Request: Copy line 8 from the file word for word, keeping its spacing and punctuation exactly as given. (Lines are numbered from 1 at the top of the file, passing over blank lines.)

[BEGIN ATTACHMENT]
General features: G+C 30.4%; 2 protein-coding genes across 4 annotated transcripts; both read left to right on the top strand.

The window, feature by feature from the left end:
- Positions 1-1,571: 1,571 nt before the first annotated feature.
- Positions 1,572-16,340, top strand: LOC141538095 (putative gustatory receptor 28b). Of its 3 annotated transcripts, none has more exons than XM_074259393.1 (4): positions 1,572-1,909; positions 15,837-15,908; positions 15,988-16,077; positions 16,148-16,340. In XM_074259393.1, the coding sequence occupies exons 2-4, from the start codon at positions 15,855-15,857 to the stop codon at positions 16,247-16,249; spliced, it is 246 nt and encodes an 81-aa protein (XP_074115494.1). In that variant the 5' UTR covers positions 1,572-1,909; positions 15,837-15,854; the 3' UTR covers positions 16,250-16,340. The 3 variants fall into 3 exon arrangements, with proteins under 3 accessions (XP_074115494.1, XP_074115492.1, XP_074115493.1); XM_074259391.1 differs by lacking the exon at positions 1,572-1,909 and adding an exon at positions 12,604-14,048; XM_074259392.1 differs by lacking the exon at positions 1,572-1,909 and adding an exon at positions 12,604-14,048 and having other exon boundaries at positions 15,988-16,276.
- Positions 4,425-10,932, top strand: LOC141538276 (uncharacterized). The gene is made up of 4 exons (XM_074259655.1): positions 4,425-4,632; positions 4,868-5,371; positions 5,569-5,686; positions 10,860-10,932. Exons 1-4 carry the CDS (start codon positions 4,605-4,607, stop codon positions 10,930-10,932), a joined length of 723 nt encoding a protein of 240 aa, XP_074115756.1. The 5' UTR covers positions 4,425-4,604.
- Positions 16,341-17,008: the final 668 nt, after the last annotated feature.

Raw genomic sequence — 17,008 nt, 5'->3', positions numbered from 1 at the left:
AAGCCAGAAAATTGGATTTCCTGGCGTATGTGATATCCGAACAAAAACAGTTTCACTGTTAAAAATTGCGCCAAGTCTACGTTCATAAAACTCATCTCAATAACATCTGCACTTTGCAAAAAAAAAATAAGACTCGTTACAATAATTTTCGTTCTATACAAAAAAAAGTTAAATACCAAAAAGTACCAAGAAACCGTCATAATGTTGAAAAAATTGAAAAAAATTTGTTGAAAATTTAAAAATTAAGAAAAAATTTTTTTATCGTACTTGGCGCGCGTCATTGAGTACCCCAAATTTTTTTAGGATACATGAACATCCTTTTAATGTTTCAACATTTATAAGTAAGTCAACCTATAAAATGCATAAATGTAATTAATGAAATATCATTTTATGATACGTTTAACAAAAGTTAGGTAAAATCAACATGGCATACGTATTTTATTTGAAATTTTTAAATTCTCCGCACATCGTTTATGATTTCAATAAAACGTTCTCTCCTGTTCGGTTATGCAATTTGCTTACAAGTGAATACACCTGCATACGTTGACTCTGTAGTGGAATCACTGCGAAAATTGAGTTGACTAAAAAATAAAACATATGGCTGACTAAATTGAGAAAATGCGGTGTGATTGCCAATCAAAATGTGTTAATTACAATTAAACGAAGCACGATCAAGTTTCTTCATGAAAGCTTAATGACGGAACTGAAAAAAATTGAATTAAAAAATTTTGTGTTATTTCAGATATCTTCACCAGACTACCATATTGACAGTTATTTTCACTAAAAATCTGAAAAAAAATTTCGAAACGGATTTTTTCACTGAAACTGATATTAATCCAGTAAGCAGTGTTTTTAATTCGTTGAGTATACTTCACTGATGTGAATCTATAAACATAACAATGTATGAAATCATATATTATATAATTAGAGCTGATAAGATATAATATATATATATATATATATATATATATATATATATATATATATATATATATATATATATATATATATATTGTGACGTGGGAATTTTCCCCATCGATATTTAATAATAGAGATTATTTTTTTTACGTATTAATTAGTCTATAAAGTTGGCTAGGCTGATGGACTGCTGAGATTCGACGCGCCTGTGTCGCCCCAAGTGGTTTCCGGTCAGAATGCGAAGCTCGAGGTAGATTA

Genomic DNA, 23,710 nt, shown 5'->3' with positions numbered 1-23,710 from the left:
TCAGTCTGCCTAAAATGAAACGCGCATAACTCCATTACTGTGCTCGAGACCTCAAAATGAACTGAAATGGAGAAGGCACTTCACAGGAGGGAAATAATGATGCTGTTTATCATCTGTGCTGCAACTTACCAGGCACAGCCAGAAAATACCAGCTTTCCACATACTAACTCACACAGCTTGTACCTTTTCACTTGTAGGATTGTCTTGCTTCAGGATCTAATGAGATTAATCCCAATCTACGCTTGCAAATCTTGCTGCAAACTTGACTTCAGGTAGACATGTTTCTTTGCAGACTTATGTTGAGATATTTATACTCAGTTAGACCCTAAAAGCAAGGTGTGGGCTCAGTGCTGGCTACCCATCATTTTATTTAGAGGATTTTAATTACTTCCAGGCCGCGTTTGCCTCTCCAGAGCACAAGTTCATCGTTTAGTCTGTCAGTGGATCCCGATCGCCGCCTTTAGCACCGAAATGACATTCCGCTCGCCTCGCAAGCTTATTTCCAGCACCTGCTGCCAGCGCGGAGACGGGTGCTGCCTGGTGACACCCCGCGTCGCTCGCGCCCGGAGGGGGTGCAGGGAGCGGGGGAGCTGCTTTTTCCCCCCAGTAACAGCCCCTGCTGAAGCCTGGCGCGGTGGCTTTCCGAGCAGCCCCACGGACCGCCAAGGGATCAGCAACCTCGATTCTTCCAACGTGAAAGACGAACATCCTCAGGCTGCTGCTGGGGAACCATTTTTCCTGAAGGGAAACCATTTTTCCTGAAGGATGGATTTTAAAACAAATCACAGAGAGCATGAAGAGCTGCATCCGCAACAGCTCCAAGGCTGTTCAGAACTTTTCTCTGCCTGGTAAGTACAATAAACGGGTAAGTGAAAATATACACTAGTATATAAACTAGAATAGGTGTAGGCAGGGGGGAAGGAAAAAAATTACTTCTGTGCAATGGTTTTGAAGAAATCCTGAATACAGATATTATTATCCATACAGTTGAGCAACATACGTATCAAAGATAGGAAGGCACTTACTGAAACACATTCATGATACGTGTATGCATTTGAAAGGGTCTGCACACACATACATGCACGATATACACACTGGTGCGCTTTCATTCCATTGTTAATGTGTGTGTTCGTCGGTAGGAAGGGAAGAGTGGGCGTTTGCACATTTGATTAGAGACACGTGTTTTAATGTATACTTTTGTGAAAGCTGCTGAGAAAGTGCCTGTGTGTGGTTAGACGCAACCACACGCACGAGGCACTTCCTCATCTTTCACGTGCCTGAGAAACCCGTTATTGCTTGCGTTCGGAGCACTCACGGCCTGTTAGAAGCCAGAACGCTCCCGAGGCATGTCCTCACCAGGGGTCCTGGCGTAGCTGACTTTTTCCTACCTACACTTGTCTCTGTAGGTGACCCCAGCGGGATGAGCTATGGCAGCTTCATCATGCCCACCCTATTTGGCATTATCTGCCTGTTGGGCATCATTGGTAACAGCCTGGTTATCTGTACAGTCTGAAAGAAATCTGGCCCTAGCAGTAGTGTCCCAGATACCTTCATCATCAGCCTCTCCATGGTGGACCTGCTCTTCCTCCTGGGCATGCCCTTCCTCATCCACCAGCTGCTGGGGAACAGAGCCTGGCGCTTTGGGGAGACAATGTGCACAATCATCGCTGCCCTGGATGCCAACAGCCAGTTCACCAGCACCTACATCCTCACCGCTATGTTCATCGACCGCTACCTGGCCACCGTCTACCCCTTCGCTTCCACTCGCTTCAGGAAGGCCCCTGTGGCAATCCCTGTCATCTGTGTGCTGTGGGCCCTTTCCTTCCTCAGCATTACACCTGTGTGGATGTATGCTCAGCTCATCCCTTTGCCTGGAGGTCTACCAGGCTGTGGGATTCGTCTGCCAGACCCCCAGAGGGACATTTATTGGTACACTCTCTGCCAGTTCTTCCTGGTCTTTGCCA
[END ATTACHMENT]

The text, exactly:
AAGCCAGAAAATTGGATTTCCTGGCGTATGTGATATCCGAACAAAAACAGTTTCACTGTTAAAAATTGCGCCAAGTCTACGTTCATAAAACTCATCTCAATAACATCTGCACTTTGCAAAAAAAAAATAAGACTCGTTACAATAATTTTCGTTCTATACAAAAAAAAGTTAAATACCAAAAAGTACCAAGAAACCGTCATAATGTTGAAAAAATTGAAAAAAATTTGTTGAAAATTTAAAAATTAAGAAAAAATTTTTTTATCGTACTTGGCGCGCGTCATTGAGTACCCCAAATTTTTTTAGGATACATGAACATCCTTTTAATGTTTCAACATTTATAAGTAAGTCAACCTATAAAATGCATAAATGTAATTAATGAAATATCATTTTATGATACGTTTAACAAAAGTTAGGTAAAATCAACATGGCATACGTATTTTATTTGAAATTTTTAAATTCTCCGCACATCGTTTATGATTTCAATAAAACGTTCTCTCCTGTTCGGTTATGCAATTTGCTTACAAGTGAATACACCTGCATACGTTGACTCTGTAGTGGAATCACTGCGAAAATTGAGTTGACTAAAAAATAAAACATATGGCTGACTAAATTGAGAAAATGCGGTGTGATTGCCAATCAAAATGTGTTAATTACAATTAAACGAAGCACGATCAAGTTTCTTCATGAAAGCTTAATGACGGAACTGAAAAAAATTGAATTAAAAAATTTTGTGTTATTTCAGATATCTTCACCAGACTACCATATTGACAGTTATTTTCACTAAAAATCTGAAAAAAAATTTCGAAACGGATTTTTTCACTGAAACTGATATTAATCCAGTAAGCAGTGTTTTTAATTCGTTGAGTATACTTCACTGATGTGAATCTATAAACATAACAATGTATGAAATCATATATTATATAATTAGAGCTGATAAGATATAATATATATATATATATATATATATATATATATATATATATATATATATATATATATATATATATATATATTGTGACGTGGGAATTTTCCCCATCGATATTTAATAATAGAGATTATTTTTTTTACGTATTAATTAGTCTATAAAGTTGGCTAGGCTGATGGACTGCTGAGATTCGACGCGCCTGTGTCGCCCCAAGTGGTTTCCGGTCAGAATGCGAAGCTCGAGGTAGATTA